(Bloomberg) -- Singapore’s economy contracted the most in a decade in the first quarter, a bellwether for the rest of Asia as the fast-spreading coronavirus shuts down vast parts of the world.
Gross domestic product fell an annualized 10.6% in the first quarter from the previous three months, with the government now expecting a sharp full-year contraction in the economy of 1%-4%.
As the first Asian country to publish quarterly GDP data, Singapore foreshadows the pain the rest of the region can expect. Thailand is already projecting its biggest economic contraction since the Asian financial crisis more than two decades ago, and several countries are bracing for the worst outcome in years.
Purchasing managers surveys are showing severe contractions in global output at the beginning of the year, with many economists expecting second-quarter figures to be even worse.
Singapore’s data “is like the canary in the mineshaft and warns of further economic pain to come for other Asian economies,” said Selena Ling, head of treasury research and strategy at Oversea-Chinese Banking Corp. in Singapore. “Global growth forecasts revisions downwards have been coming fast and furious.”
The quarterly plunge in Singapore’s GDP was worse than the median forecast of an 8.2% decline in a Bloomberg survey of economists. Compared with a year earlier, GDP fell 2.2% in the first quarter, versus a median estimate of -1.4%.
Other key details of the GDP report, based on annualized quarter-on-quarter data:
Manufacturing rose 4.2%, rebounding from a 5.9% contraction in the fourth quarterConstruction plunged 22.9% due to supply-chain disruptions and delays in the return of foreign workers given travel restrictionsServices shrank 15.9% with airlines, hotels and restaurants hit by a drop in tourism
“As the global Covid-19 situation is still evolving rapidly, there remains a significant degree of uncertainty over the severity and duration of the global outbreak, and the trajectory of the global economic recovery once the outbreak has been contained,” the Ministry of Trade and Industry said in a statement. “The balance of risks, however, is tilted to the downside.”
The Singapore dollar was down 0.2% against the U.S. currency as of 11:35 a.m. on Thursday.
What Bloomberg’s Economists Say
As large as the contraction in Singapore’s economy was in 1Q, it will likely deepen in 2Q. Within Southeast Asia, though, Singapore may escape the worst this year, despite being the most open economy. The government is staying on top of the virus, which eases fear and keeps more businesses open.
Click here to read the full report.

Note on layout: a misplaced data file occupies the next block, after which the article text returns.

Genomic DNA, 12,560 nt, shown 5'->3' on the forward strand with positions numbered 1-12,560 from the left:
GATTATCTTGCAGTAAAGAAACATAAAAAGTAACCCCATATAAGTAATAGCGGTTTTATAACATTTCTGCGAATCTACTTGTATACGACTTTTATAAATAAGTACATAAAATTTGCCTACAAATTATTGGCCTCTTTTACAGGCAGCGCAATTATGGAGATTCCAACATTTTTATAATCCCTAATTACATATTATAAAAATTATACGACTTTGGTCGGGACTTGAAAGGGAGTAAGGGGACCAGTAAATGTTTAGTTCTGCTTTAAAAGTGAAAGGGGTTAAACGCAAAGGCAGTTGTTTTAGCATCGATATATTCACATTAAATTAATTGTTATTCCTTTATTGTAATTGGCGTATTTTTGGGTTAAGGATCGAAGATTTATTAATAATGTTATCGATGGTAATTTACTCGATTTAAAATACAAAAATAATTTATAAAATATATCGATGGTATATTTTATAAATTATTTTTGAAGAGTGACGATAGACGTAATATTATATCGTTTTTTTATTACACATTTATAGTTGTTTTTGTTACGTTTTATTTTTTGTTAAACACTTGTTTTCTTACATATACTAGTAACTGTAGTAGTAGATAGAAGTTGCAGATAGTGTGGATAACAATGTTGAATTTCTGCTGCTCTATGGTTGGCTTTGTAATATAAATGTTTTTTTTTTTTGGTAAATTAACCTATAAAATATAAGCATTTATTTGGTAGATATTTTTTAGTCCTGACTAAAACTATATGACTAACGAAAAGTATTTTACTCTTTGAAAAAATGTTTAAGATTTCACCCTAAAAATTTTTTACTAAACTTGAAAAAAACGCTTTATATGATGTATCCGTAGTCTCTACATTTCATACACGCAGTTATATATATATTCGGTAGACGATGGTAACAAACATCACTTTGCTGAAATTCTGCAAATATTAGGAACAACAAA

Tamara Mast Henderson, Asean economist
Deputy Prime Minister Heng Swee Keat is set to unveil a second stimulus package in Parliament later Thursday to shore up the flailing economy. Economists expect Singapore will use its past reserves for the first time since the global financial crisis, although Heng cautioned Thursday against “excessive expectations” about the size of the package.
More support is also likely from Singapore’s central bank, which has brought forward its policy decision to March 30.
“There is a high chance the government will dip into the reserves to fund the second stimulus, which could be larger than what was announced in Budget 2020,” said Khoon Goh, head of Asia research at Australia & New Zealand Banking Group Ltd. in Singapore. The Monetary Authority of Singapore “will surely need to ease aggressively on Monday.”
The government had previously forecast full-year growth around the 0.5% midpoint of its forecast range of -0.5% to 1.5%.
The downgrade in projections to a full-year recession is based on a worsening outlook, including the spread of the virus to many more countries, tighter border controls, and safe-distancing measures that would hit consumer sectors like retail and food and beverage, the government said. Singapore has been on especially high alert for weakness after key trading partners, like Malaysia, shut their borders.
Oxford Economics Ltd. is bracing for a bigger hit in the second quarter, with economist Sung-Eun Jung revising full-year growth in Singapore to a range of -4% to -3%.
“Services will likely be worse in the second quarter as people’s movement has altogether stopped, especially cross-border,” Jung said. “We also expect manufacturing to perform worse in the second quarter as global economic activity falls sharply despite China returning slowly to normalcy.”
Singapore’s advance GDP estimates are computed largely from data in the first two months of the quarter, and often are revised once the full quarter’s data are available.
(Updates with analyst comment in fifth paragraph.)
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